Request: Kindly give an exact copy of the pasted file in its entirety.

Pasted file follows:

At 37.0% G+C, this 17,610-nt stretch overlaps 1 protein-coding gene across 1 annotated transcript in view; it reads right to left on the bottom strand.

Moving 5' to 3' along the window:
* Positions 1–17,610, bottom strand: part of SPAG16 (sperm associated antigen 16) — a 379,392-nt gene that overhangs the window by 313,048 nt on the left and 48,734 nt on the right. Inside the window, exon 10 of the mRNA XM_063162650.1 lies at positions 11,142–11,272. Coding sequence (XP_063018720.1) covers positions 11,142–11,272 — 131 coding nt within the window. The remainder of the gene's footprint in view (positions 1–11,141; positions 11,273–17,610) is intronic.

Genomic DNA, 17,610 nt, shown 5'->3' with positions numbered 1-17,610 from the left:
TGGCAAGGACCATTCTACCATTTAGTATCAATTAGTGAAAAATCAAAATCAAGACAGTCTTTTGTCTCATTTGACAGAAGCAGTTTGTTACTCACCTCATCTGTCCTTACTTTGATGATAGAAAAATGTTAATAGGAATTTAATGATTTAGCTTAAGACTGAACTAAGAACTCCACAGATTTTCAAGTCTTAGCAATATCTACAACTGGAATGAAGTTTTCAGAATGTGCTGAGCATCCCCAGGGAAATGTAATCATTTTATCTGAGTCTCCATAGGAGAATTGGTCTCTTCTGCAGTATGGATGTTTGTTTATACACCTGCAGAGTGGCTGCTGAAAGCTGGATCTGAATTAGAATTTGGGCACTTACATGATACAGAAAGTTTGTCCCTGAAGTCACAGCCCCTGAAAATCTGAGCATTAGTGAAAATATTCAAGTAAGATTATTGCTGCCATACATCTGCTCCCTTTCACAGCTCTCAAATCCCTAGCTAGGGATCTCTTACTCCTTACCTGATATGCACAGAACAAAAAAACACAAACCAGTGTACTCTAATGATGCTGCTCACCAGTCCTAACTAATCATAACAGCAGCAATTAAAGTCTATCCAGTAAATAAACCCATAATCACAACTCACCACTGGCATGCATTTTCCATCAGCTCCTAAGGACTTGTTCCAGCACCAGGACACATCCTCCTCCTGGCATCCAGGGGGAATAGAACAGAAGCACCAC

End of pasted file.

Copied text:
At 37.0% G+C, this 17,610-nt stretch overlaps 1 protein-coding gene across 1 annotated transcript in view; it reads right to left on the bottom strand.

Moving 5' to 3' along the window:
* Positions 1–17,610, bottom strand: part of SPAG16 (sperm associated antigen 16) — a 379,392-nt gene that overhangs the window by 313,048 nt on the left and 48,734 nt on the right. Inside the window, exon 10 of the mRNA XM_063162650.1 lies at positions 11,142–11,272. Coding sequence (XP_063018720.1) covers positions 11,142–11,272 — 131 coding nt within the window. The remainder of the gene's footprint in view (positions 1–11,141; positions 11,273–17,610) is intronic.

Genomic DNA, 17,610 nt, shown 5'->3' with positions numbered 1-17,610 from the left:
TGGCAAGGACCATTCTACCATTTAGTATCAATTAGTGAAAAATCAAAATCAAGACAGTCTTTTGTCTCATTTGACAGAAGCAGTTTGTTACTCACCTCATCTGTCCTTACTTTGATGATAGAAAAATGTTAATAGGAATTTAATGATTTAGCTTAAGACTGAACTAAGAACTCCACAGATTTTCAAGTCTTAGCAATATCTACAACTGGAATGAAGTTTTCAGAATGTGCTGAGCATCCCCAGGGAAATGTAATCATTTTATCTGAGTCTCCATAGGAGAATTGGTCTCTTCTGCAGTATGGATGTTTGTTTATACACCTGCAGAGTGGCTGCTGAAAGCTGGATCTGAATTAGAATTTGGGCACTTACATGATACAGAAAGTTTGTCCCTGAAGTCACAGCCCCTGAAAATCTGAGCATTAGTGAAAATATTCAAGTAAGATTATTGCTGCCATACATCTGCTCCCTTTCACAGCTCTCAAATCCCTAGCTAGGGATCTCTTACTCCTTACCTGATATGCACAGAACAAAAAAACACAAACCAGTGTACTCTAATGATGCTGCTCACCAGTCCTAACTAATCATAACAGCAGCAATTAAAGTCTATCCAGTAAATAAACCCATAATCACAACTCACCACTGGCATGCATTTTCCATCAGCTCCTAAGGACTTGTTCCAGCACCAGGACACATCCTCCTCCTGGCATCCAGGGGGAATAGAACAGAAGCACCAC